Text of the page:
In my SAP consultancy days a client came to the office for an Export Invoicing demonstration. He arrived wearing flamboyant clothes and with bouffant hair. Both highly irregular in business at the time!
Before the demonstration he thoroughly explained why his Export Invoicing needs were different to those of other companies.
We had one of our best consultants demonstrate the software, alongside an Account Manager. He’d recently configured Export Invoicing for another complex company. He was experienced and knowledgable in the subject matter.
He showed examples of the configuration work he’d done previously, and how this addressed needs that were very similar to Mr Flamboyant’s.
Fifteen minutes into the demonstration things were not going well. The client showed signs of irritation and frustration. The Account Manager interrupted the demonstration and asked the client what was wrong.
Mr Flamboyant looked at him and raised his voice, “you’re consultant isn’t listening to me … we’re different to that. I don’t care what your other client did, show me how this process will work for me.”
Before the Account Manager could answer our consultant jumped in … “What?” he retorted. “No, no, your process is just like theirs.”
And of course while he was absolutely correct – the two systems were almost identical – that didn’t help, it wasn’t the point.
The client then took my sales person to one side, told him the consultant was useless, and that unless we had someone who knew what they’re doing he would leave.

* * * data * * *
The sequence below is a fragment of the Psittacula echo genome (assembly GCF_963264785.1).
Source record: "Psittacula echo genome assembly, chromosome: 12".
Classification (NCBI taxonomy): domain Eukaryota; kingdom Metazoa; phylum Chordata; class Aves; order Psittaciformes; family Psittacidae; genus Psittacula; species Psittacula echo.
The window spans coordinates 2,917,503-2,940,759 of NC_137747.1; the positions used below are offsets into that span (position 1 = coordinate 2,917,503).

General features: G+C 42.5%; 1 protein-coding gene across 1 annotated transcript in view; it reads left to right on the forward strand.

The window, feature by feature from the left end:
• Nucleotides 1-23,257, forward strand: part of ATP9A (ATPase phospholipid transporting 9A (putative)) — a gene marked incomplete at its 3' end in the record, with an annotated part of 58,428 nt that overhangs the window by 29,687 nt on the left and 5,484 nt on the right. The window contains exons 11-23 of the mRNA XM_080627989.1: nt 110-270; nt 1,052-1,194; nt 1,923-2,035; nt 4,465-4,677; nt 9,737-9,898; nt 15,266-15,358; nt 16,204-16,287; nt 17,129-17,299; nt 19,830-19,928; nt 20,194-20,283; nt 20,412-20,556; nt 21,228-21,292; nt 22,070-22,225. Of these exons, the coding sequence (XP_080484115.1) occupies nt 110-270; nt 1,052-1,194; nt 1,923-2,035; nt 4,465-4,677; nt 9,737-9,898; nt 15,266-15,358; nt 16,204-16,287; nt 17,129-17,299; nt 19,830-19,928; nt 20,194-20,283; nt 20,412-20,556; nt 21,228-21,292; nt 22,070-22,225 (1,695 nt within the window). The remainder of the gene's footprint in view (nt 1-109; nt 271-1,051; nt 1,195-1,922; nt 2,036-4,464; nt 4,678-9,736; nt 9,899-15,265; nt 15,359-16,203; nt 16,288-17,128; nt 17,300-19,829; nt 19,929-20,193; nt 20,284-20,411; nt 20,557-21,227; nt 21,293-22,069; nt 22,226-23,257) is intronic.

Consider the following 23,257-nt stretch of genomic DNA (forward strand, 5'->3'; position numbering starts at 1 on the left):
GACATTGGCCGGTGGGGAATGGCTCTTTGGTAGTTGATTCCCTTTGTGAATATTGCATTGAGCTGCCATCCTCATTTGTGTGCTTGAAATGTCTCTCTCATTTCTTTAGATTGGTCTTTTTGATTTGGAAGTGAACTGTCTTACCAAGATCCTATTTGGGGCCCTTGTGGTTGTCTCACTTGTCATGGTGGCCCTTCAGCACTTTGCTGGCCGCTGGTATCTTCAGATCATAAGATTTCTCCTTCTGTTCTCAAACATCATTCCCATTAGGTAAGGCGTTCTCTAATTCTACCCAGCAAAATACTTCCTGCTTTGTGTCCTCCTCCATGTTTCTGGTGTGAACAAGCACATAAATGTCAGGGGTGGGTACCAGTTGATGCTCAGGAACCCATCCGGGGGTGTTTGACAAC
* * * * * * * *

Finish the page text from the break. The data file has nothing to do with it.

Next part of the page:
What went wrong here?
On the one hand we had a consultant who wanted to show how the work they’ve done previously was similar to the client’s requirements.
On the other hand we had a client who’d signalled how much he was different, saw things as different, and valued different. He wasn’t going to accept that another organisation’s configuration might work like his.
Our consultant was so busy trying to impress, with his experience and know-how, that he’d missed the foundation needed for influence – matching for rapport.
Yes, rapport, which is not just about – contrary to popular views – matching and mirroring body language.
In this instance our consultant needed to match the client’s difference-focused mindset. And that would have been achieved simply by highlighting differences, not similarities.
When you watch, and listen all the clues for mindset rapport are there. Laid out in the client’s behaviours. You just need to notice and match them.
Think of a time when you’ve lost rapport, or never gained it, with a client. Were you not matching their way of thinking, perhaps:
– Talking details when the client wanted an overview.
– Envisioning the big picture when the client wanted details.
– Pushing harder when the client wanted to pause.
– Over analysing when the client wanted action.
Worth your reflection?